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Inflation Figures Don’t Impress Those Who See Prices Rising Every Day

March 5, 1989

GRAND RAPIDS, Mich. (AP) _ Helen Miller wonders why it took all of those number-crunching government economists so long to figure out that inflation is on the rise. She could have warned them months ago.

″All you have to do is go into the supermarket,″ said Miller, a retired bookkeeper. ″You’ve got to watch every little thing you put in your cart.″

This conservative southwestern Michigan city, recognized for its relatively low housing prices, is feeling the heat of inflation just like every other town across the country.

Residential property assessments for 1989 are up an average of 8.5 percent, as opposed to less than 2 percent for 1987 and about 5 percent for 1988, City Assessor Gerald Ernst said Thursday.

″It may not mean much in New York or on the West Coast, but that’s a substantial amount of inflation for us,″ Ernst said. ″The ripple that has been experienced in other parts of the country and in southeast Michigan has finally reached Grand Rapids.″

For young couples, Michigan’s second-largest city used to be considered a perfect spot for would-be, first-time homeowners.

″We keep saving our money, but every time we go out looking for a house it seems the prices get more and more out of our reach,″ said Jim Reynolds, 26, who works for an automotive parts company.

″And with interest rates going up like they are, looks like we’re going to have to keep waiting,″ he said.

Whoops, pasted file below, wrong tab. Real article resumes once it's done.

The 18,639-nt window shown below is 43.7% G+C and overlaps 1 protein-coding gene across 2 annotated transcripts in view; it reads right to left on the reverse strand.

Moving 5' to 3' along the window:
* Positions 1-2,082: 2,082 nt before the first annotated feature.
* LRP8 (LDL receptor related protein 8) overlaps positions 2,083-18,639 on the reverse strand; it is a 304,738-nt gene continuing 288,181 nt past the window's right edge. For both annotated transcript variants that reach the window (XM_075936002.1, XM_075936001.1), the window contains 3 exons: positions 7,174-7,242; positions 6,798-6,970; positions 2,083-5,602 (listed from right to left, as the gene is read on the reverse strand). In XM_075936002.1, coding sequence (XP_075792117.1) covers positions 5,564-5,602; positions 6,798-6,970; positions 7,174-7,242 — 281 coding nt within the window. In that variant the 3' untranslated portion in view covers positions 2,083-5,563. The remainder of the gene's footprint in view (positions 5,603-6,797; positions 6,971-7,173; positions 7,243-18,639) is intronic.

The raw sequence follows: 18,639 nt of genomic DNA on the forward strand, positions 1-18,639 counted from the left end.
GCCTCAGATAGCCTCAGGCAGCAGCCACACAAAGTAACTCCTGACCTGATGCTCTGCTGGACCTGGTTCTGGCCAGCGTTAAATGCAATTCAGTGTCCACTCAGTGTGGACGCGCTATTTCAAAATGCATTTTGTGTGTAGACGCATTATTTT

Miller, 67, who is on a fixed income, says she buys only clothes ″that are marked way, way down,″ and foods that are on special.

″I worry about how my children will be able to afford to send my grandchildren to college,″ she said. ″You have to be rich these days to afford such luxuries.″

Miller says she pays little attention to inflation figures released by the government because they don’t seem to reflect the price increases she sees every day.

Arbutus Accardi has seen those price surges everywhere from the dry cleaners to her apartment building.

″I took a few things into the cleaners the other day and it cost me $50,″ said Accardi, who said she was looking for a part-time job.

″I had to move to a different apartment because my rent went way up,″ she said.

Ginny Postma, who said her property taxes are going up, has gone back to the basics to help make ends meet.

″I’ve started to sew more clothes instead of buying, and my husband does a lot of hunting and fishing, so we save on food by having venison in the freezer,″ she said.

As a single mother, Cairn Schiestel said she is struggling to make ends meet with the money she makes from her waitressing job.

″I come to the mall to look, but I never buy,″ she said. ″And at the grocery store, I really have to watch it.″

End adv Sunday March 5.

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